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of their ideal system, but of no practical utility in the matter-of-fact occurrences of every day life. Their God is a God without a sceptre, without an empire, without a moral law, and without a judgment throne. If they allow Him personality, it is less the personality of a distinct, conscious, intelligent, active Ruler and Judge than the poetic personality that the bard gives to his own ideal creations." To such the voice of God has no significance-the reality of providential interpositions is doubted or denied, and those eternal principles which underlie His throne and ensure the stability of the universe are utterly ignored. But He reigns, nevertheless, and will reign, despite the covert scepticism or undisguised rebellion of men. Traitors will not subvert His government, the assassin will never reach His throne. "Clouds and darkness are round about Him. Righteousness and judgment are the habitation of His throne. A fire burneth before Him and burneth up His enemies round about. His lightnings enlightened the world-the earth saw and trembled. The hills melted like wax at the presence of the Lord, at the presence of the Lord of the whole earth. The heavens declare His righteousness and all the people see His glory."

The same great principles which have governed His administration in ages past, govern Him still. They are changeless-eternal. It is not difficult then to trace substantially the line of consequences which must result from any given course pursued by any people. "Woe unto us, that we have sinned", is the inspired rule which connects cause and effect, and binds them together with the chains of God's omnipotence. In case of continual sin and impeni-

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tence, it is as vain to endeavor to escape the everlasting consequences of our course as to dethrone the Eternal. "Human skill cannot match infinite wisdom, and what sinful finite will measure arms with the Almighty? Who can thunder with a voice like His? Who can dodge the invisible sword that glitters in the hand of Divine justice? What domain is so broad that He cannot sweep it with His illimitable armies? What mountain barriers so lofty that He cannot scale them? What fortress so impregnable that He cannot force an entrance? Did the pride of Edom ever climb so high, that vengeance could not reach to pull it down? Did they hew their hiding places so deep in the mountain cliffs that the band of retribution could not drag them out? Was the seven-hilled city so mighty that it could not be desolated? And Athens, and Corinth, and Thebes, and Troy, and Carthage, Damascus of the plain Tyre by the sea, Tadmor of the desert, and Jerusalem among the hills--were any of these able to resist the going forth of retributive vengeance? And have we, with our exhaustless wealth, our boundless resources, Our countless numbers, our boasted courage and invincible strength, been able to escape the terrible scourge, which has come to vindicate God's insulted majesty? Let the wasted wealth, the desolated homes, the bleeding hearts, the bloody fields of carnage and death, answer.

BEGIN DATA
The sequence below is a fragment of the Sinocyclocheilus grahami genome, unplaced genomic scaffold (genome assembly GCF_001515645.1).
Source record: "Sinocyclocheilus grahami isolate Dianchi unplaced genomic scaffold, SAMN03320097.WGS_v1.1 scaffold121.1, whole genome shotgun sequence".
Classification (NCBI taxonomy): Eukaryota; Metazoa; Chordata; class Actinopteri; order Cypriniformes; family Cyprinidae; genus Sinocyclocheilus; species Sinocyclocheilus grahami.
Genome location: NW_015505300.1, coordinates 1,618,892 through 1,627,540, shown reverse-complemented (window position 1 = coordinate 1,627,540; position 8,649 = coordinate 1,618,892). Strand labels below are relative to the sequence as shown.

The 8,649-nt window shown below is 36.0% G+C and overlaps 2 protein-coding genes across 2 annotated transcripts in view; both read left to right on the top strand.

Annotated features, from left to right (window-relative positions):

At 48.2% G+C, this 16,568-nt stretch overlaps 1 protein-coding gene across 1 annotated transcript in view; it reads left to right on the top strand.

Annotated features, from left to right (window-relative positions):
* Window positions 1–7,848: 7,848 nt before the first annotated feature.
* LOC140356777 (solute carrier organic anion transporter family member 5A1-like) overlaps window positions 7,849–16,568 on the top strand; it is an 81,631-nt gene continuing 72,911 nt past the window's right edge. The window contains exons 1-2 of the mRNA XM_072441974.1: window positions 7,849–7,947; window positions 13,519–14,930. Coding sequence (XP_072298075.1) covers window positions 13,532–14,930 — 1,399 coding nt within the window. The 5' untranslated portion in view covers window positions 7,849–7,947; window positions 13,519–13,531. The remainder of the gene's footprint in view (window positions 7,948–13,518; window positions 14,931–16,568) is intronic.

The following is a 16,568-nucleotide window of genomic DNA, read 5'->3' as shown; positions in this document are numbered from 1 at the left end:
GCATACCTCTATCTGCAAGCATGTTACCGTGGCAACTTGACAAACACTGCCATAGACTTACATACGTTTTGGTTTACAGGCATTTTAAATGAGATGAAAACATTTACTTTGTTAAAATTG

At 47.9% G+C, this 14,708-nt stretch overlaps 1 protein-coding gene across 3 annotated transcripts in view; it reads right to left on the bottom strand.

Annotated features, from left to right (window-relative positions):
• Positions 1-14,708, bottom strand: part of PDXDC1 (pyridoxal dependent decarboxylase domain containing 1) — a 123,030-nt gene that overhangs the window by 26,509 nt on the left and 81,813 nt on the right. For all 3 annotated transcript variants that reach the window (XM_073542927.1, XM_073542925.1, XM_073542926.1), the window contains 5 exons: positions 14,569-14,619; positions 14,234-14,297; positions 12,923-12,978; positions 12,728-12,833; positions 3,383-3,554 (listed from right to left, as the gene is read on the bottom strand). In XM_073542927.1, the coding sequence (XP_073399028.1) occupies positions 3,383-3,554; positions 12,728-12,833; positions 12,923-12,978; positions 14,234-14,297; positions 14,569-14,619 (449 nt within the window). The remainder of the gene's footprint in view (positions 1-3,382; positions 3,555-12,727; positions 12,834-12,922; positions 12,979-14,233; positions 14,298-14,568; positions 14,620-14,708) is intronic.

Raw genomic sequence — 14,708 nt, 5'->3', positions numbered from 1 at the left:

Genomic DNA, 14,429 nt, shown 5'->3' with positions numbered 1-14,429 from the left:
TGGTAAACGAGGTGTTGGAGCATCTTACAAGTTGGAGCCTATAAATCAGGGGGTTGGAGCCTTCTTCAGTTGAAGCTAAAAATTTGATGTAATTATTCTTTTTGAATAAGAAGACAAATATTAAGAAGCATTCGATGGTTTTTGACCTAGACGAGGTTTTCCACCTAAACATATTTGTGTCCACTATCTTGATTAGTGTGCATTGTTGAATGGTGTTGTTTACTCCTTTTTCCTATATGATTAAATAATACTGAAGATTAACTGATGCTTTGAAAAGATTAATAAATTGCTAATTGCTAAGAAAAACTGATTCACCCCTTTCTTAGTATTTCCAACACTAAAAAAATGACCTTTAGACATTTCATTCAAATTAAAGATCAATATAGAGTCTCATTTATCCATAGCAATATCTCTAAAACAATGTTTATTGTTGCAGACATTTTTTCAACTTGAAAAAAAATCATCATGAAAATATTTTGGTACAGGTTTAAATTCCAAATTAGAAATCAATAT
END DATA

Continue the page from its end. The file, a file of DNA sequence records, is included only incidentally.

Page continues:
For years past it has required no prophet's ken to discover unmistakable indications of the gathering storm which has swept the land with such wide wasting ruin. Any one who had any just conception of God as a Ruler and Judge, who has declared that He "will be exalted in the earth,"

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could have discovered premonitions of coming and terrible judgments. The countless evidences of political corruption, the shameless disregard of the simplest morals by men high in official station, and above all-in all and through all the startling fact of a great and growing nation, consenting that her power and influence should be employed to sustain, perpetuate, extend, legalize and even baptize and christianize a system of slavery, born in hell-nourished in the Southern Confederacy-until it became too black for even devils to tolerate! These, and such as these, were evidences clear as sunlight and unmistakable as the oracles of heaven that a terrible retribution would come. Treason, rebellion and civil war, are but the legitimate outgrowth of such stupendous iniquity; for "out of the serpent's root shall come forth a cockatrice, and his fruit shall be a fiery, flying serpent."